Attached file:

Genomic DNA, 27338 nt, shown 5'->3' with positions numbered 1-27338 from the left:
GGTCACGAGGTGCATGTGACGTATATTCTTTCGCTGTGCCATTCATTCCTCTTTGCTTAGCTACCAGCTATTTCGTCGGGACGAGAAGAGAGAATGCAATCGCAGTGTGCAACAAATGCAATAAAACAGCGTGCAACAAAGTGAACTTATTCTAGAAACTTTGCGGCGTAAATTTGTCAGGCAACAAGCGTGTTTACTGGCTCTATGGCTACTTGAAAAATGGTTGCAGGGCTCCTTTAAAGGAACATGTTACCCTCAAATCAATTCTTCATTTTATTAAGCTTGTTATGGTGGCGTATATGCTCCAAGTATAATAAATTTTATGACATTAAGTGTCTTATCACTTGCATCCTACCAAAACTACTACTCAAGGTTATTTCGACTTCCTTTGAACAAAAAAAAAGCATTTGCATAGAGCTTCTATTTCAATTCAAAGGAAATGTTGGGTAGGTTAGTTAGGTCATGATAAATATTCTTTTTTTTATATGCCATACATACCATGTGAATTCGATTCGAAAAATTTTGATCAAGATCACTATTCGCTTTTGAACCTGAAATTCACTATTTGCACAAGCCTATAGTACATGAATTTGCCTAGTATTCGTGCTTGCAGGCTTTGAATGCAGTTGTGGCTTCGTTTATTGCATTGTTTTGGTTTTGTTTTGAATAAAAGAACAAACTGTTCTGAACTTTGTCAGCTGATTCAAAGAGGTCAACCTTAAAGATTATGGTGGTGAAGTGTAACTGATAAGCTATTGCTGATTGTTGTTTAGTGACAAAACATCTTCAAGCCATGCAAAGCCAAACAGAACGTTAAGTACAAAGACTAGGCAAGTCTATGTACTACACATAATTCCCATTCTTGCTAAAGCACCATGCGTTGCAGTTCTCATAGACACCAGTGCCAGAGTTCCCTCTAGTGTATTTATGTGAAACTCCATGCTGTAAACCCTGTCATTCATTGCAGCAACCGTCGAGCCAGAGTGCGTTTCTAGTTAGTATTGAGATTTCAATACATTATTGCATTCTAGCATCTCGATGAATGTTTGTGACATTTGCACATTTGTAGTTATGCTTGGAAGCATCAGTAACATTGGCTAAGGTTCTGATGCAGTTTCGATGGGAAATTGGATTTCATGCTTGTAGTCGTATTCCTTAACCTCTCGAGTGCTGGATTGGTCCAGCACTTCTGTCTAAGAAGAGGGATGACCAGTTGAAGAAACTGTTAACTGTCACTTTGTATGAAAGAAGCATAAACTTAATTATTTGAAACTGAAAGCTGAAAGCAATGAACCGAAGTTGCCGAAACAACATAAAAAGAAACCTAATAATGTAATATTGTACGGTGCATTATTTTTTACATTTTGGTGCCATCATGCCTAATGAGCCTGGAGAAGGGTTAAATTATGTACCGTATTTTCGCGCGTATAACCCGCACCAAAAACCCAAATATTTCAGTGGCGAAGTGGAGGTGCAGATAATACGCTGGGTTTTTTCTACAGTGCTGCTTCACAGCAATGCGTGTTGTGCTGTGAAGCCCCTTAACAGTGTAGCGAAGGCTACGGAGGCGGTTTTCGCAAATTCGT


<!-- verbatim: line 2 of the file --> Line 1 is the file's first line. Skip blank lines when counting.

GGTCACGAGGTGCATGTGACGTATATTCTTTCGCTGTGCCATTCATTCCTCTTTGCTTAGCTACCAGCTATTTCGTCGGGACGAGAAGAGAGAATGCAATCGCAGTGTGCAACAAATGCAATAAAACAGCGTGCAACAAAGTGAACTTATTCTAGAAACTTTGCGGCGTAAATTTGTCAGGCAACAAGCGTGTTTACTGGCTCTATGGCTACTTGAAAAATGGTTGCAGGGCTCCTTTAAAGGAACATGTTACCCTCAAATCAATTCTTCATTTTATTAAGCTTGTTATGGTGGCGTATATGCTCCAAGTATAATAAATTTTATGACATTAAGTGTCTTATCACTTGCATCCTACCAAAACTACTACTCAAGGTTATTTCGACTTCCTTTGAACAAAAAAAAAGCATTTGCATAGAGCTTCTATTTCAATTCAAAGGAAATGTTGGGTAGGTTAGTTAGGTCATGATAAATATTCTTTTTTTTATATGCCATACATACCATGTGAATTCGATTCGAAAAATTTTGATCAAGATCACTATTCGCTTTTGAACCTGAAATTCACTATTTGCACAAGCCTATAGTACATGAATTTGCCTAGTATTCGTGCTTGCAGGCTTTGAATGCAGTTGTGGCTTCGTTTATTGCATTGTTTTGGTTTTGTTTTGAATAAAAGAACAAACTGTTCTGAACTTTGTCAGCTGATTCAAAGAGGTCAACCTTAAAGATTATGGTGGTGAAGTGTAACTGATAAGCTATTGCTGATTGTTGTTTAGTGACAAAACATCTTCAAGCCATGCAAAGCCAAACAGAACGTTAAGTACAAAGACTAGGCAAGTCTATGTACTACACATAATTCCCATTCTTGCTAAAGCACCATGCGTTGCAGTTCTCATAGACACCAGTGCCAGAGTTCCCTCTAGTGTATTTATGTGAAACTCCATGCTGTAAACCCTGTCATTCATTGCAGCAACCGTCGAGCCAGAGTGCGTTTCTAGTTAGTATTGAGATTTCAATACATTATTGCATTCTAGCATCTCGATGAATGTTTGTGACATTTGCACATTTGTAGTTATGCTTGGAAGCATCAGTAACATTGGCTAAGGTTCTGATGCAGTTTCGATGGGAAATTGGATTTCATGCTTGTAGTCGTATTCCTTAACCTCTCGAGTGCTGGATTGGTCCAGCACTTCTGTCTAAGAAGAGGGATGACCAGTTGAAGAAACTGTTAACTGTCACTTTGTATGAAAGAAGCATAAACTTAATTATTTGAAACTGAAAGCTGAAAGCAATGAACCGAAGTTGCCGAAACAACATAAAAAGAAACCTAATAATGTAATATTGTACGGTGCATTATTTTTTACATTTTGGTGCCATCATGCCTAATGAGCCTGGAGAAGGGTTAAATTATGTACCGTATTTTCGCGCGTATAACCCGCACCAAAAACCCAAATATTTCAGTGGCGAAGTGGAGGTGCAGATAATACGCTGGGTTTTTTCTACAGTGCTGCTTCACAGCAATGCGTGTTGTGCTGTGAAGCCCCTTAACAGTGTAGCGAAGGCTACGGAGGCGGTTTTCGCAAATTCGT